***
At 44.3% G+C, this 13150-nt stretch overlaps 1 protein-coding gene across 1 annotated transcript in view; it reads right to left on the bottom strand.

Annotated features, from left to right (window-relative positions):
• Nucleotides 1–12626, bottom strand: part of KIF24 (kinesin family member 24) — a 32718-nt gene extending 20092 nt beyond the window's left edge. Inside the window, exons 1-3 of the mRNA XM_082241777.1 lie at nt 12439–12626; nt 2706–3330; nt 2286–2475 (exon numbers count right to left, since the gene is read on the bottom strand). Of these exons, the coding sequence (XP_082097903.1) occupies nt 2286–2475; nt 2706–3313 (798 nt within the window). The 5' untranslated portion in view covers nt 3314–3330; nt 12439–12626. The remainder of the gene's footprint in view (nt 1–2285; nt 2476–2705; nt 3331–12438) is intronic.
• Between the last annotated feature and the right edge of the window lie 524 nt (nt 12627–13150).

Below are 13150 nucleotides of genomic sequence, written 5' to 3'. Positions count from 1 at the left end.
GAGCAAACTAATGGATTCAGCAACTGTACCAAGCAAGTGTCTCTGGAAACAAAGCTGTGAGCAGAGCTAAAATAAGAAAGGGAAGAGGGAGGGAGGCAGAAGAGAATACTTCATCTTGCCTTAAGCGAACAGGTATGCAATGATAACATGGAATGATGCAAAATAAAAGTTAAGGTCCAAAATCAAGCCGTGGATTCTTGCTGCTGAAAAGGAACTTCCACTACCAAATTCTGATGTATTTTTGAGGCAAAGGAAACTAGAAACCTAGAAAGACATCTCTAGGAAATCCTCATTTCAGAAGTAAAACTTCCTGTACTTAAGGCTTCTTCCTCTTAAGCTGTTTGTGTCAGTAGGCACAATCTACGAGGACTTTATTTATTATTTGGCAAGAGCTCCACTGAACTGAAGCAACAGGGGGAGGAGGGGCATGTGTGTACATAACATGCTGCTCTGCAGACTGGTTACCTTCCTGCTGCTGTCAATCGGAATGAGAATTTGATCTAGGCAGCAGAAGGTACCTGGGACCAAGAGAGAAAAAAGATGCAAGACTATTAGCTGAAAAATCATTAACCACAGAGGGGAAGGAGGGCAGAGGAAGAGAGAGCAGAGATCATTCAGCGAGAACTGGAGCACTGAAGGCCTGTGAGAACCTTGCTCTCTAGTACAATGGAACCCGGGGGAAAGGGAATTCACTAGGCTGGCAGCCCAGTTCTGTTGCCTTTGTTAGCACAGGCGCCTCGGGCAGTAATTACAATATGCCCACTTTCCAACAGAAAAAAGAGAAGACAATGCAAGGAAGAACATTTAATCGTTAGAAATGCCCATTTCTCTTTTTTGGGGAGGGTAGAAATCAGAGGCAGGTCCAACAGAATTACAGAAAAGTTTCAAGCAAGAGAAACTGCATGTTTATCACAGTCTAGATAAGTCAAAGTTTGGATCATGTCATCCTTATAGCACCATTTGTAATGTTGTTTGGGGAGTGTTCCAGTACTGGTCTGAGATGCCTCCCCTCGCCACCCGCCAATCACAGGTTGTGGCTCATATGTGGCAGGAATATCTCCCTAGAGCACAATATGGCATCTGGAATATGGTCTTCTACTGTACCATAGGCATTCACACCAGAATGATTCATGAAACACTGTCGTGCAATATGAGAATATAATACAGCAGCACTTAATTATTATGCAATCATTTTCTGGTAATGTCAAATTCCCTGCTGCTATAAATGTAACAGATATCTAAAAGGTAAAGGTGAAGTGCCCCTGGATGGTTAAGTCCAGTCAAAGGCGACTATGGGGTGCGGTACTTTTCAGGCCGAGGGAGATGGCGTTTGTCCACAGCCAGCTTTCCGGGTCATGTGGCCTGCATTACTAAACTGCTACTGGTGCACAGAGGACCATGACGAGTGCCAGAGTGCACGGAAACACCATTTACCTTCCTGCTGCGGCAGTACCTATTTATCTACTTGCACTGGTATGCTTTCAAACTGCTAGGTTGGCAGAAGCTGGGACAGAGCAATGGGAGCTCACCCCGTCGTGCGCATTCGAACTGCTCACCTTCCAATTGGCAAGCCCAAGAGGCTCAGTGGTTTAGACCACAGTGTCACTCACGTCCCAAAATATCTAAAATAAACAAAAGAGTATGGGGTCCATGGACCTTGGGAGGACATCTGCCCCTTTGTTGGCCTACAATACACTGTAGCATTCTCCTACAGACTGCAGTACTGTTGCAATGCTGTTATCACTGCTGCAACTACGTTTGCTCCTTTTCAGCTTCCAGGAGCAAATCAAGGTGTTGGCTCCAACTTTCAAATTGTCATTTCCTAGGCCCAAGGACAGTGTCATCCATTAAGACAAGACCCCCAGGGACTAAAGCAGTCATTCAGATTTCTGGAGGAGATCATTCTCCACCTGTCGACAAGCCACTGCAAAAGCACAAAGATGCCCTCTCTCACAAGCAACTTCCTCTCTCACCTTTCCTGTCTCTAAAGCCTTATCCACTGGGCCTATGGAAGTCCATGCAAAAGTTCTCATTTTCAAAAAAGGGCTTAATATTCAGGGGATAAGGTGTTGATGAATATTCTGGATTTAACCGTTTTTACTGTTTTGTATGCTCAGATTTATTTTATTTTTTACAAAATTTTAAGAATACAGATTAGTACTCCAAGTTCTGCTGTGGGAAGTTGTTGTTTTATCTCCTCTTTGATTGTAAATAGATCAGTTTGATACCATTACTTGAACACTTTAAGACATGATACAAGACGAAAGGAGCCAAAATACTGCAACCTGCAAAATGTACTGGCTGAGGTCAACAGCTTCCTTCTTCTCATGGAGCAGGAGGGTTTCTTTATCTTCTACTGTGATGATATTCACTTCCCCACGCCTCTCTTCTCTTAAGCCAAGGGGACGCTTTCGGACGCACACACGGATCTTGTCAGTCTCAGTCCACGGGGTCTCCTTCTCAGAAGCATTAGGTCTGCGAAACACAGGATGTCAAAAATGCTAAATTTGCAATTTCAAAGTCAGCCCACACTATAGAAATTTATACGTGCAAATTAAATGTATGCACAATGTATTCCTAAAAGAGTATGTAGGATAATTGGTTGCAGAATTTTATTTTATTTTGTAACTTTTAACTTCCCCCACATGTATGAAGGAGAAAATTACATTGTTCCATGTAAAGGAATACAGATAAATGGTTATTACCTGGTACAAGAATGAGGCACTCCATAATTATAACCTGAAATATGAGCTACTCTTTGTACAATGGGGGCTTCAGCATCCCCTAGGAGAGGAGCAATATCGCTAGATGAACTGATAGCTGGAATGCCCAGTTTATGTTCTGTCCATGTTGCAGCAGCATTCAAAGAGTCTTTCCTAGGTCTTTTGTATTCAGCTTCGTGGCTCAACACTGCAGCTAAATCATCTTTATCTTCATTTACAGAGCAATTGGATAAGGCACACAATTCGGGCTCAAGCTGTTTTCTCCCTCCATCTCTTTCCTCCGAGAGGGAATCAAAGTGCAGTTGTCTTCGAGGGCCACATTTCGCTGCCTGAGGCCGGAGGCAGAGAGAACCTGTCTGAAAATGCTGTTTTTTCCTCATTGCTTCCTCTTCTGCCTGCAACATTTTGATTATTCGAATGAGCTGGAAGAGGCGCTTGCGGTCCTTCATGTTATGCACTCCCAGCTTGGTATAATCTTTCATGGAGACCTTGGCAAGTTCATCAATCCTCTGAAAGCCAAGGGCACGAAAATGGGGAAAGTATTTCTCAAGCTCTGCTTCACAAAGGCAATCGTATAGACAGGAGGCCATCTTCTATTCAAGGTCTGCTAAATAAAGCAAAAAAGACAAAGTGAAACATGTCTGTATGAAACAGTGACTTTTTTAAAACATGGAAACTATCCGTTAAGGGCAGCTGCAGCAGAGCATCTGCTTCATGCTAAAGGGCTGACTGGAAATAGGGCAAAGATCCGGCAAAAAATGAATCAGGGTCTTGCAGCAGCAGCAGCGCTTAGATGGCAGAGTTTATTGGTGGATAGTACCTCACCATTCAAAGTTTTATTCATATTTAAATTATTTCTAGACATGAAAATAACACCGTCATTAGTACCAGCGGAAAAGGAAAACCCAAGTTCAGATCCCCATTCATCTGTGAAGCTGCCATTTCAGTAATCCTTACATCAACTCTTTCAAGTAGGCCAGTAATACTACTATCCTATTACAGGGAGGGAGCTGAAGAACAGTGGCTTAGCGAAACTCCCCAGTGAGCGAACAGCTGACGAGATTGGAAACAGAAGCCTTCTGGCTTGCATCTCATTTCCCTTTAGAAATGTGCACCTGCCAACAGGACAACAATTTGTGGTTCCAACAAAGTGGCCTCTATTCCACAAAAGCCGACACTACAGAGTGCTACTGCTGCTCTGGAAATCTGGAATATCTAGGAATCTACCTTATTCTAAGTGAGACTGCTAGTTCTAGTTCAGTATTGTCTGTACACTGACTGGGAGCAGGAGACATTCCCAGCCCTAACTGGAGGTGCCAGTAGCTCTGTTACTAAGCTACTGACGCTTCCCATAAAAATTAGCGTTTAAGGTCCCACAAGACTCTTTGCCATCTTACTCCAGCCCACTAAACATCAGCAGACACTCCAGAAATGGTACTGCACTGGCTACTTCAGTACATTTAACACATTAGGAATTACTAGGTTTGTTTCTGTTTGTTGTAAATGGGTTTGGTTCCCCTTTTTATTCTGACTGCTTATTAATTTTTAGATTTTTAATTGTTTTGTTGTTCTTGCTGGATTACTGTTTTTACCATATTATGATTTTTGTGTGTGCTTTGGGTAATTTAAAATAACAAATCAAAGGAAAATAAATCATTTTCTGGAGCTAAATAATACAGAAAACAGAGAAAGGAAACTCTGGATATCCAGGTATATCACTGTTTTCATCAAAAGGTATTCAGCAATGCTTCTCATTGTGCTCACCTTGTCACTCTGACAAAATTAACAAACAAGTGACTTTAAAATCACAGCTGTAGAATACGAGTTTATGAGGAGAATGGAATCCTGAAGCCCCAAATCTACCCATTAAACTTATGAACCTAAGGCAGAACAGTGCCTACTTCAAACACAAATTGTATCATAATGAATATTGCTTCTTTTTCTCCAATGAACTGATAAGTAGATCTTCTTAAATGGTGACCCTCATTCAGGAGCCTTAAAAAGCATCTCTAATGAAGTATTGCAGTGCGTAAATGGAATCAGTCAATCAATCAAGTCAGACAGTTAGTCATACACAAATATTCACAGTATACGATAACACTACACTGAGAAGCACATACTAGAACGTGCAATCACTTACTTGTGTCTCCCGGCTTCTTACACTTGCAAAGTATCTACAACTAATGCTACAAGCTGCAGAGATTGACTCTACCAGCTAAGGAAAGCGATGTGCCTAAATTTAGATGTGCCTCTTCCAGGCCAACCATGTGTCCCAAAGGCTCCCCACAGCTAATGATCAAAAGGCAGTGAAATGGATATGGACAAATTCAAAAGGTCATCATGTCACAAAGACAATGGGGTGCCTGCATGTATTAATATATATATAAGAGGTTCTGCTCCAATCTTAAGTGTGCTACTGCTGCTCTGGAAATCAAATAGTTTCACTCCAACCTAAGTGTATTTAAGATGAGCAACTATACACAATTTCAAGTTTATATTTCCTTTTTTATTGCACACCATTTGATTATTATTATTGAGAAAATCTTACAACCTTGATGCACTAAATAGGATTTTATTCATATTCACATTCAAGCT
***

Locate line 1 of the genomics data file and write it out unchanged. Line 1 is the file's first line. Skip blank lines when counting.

At 44.3% G+C, this 13150-nt stretch overlaps 1 protein-coding gene across 1 annotated transcript in view; it reads right to left on the bottom strand.